Irfan Kamil, Jakarta – The results of a Kompas research and development (Litbang) survey show that the majority of respondents or as many as 89.3 percent admit to not to knowing that there is a plan to enact a new Draft Criminal Code (RKUHP).
The poll, which was organised in later June, found that only 10.7 percent of respondents know about the plan.
"Put simply, out of 10 people, maybe only one person knows about the planned enactment of the RKUHP", said Litbang Kompas researcher Rangga Eka Sakti as quoted by the Kompas Daily on Monday July 11.
Sakti said that the latest draft of the RKUHP, which the government has only just handed over to the House of Representatives (DPR), appears to be proceeding down a dark alley far from public reach.
According to Sakti, the public's right to speak about and be involved in the formulation of the RKUHP needs serious reconsideration.
Yet the DPR's Commission III and the government originally set a target of enacting the law before the end of the DPR's current sitting period which ended on July 7, although in the end this was unsuccessful.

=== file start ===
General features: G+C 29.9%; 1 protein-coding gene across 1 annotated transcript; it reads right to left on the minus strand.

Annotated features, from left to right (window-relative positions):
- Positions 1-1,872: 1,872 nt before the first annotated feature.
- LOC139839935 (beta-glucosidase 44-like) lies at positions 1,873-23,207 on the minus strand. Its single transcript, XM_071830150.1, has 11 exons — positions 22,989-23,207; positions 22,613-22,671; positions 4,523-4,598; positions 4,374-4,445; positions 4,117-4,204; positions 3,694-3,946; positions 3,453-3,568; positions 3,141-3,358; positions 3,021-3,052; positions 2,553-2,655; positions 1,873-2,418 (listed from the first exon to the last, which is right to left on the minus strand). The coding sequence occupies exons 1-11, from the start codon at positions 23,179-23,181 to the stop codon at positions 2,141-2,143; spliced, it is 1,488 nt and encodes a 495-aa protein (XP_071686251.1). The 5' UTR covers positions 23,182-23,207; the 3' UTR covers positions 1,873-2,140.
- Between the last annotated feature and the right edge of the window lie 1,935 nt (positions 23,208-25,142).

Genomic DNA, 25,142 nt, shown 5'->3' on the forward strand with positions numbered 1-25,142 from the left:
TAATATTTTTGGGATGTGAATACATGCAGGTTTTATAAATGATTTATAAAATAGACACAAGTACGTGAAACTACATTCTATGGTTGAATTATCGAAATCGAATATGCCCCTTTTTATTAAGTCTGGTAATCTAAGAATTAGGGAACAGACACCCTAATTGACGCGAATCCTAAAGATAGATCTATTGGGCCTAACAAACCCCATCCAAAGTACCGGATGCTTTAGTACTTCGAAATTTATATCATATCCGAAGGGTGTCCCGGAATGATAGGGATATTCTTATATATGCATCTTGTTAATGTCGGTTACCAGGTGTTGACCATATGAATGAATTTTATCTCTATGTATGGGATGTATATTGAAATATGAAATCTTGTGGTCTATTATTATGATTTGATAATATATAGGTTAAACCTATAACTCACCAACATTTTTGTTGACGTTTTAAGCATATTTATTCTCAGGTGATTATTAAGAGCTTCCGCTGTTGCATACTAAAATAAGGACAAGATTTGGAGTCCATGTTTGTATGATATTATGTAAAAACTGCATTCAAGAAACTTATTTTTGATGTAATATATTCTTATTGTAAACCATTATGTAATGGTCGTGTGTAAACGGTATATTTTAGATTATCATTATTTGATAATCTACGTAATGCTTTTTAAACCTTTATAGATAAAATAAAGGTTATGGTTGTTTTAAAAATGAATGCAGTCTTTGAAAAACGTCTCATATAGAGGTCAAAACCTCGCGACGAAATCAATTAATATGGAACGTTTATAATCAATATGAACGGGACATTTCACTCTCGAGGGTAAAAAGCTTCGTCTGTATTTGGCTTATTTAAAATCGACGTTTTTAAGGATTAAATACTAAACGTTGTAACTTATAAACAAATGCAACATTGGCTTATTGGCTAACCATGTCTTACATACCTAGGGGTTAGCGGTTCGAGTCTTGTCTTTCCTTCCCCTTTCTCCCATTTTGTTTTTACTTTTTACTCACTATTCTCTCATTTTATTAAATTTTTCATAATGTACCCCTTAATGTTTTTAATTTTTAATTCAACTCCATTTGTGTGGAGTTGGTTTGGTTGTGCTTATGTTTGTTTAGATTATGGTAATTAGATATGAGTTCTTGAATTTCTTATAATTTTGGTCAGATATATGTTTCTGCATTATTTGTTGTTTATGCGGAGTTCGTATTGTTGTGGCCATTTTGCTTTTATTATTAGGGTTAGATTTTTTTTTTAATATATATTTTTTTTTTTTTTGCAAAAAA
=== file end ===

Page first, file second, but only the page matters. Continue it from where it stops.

The government, which is represented by Justice and Human Rights Deputy Minister Edward OS Hiariej, only handed over the completed draft of the RKUHP to Commission III on July 6.
"It's like this reluctance to involve or listen to the views of the broader public in the process of compiling this new criminal code has indeed become a common symptom [in legislation]", said Sakti.
"This generally occurs when the object of the regulation [is likely] to trigger controversy and polemic", he said.
Sakti said that the absense of a public voice in the deliberations on the RKUHP is not actually something new.
Around two years ago, he said, a similar case occurred when the government and the DPR were deliberating the Draft Omnibus Law on Job Creation. Yet the majority of the public were calling on the government and the DPR to be patient.
This was confirmed by the results of a Litbang Kompas poll in April 2020 which showed that 82.9 percent of respondents beloved that the deliberations on the Omnibus Law should be postponed.
"It was like [the legendary prince] Bandung Bondowoso who built  temples [overnight], this 'super' legislation was decided on in a relatively short time and gave the impression of being rushed", said Sakti.
"Yet, at the time there a polemic was still happening among the public", he said.
A similar thing, continued Sakti, also happened when the DPR revised the Corruption Eradication Law. Yet there were massive demonstrations opposing the revisions in several parts of the country such as Jakarta, Bandung (West Java) and Yogyakarta (Central Java).
"Unfortunately, the voices of the people were not listened to and both draft laws were passed", said Sakti.
[Translated by James Balowski. The original title of the article was "Survei Litbang Kompas: 89,3 Persen Responden Tak Tahu Rencana Pengesahan RKUHP".]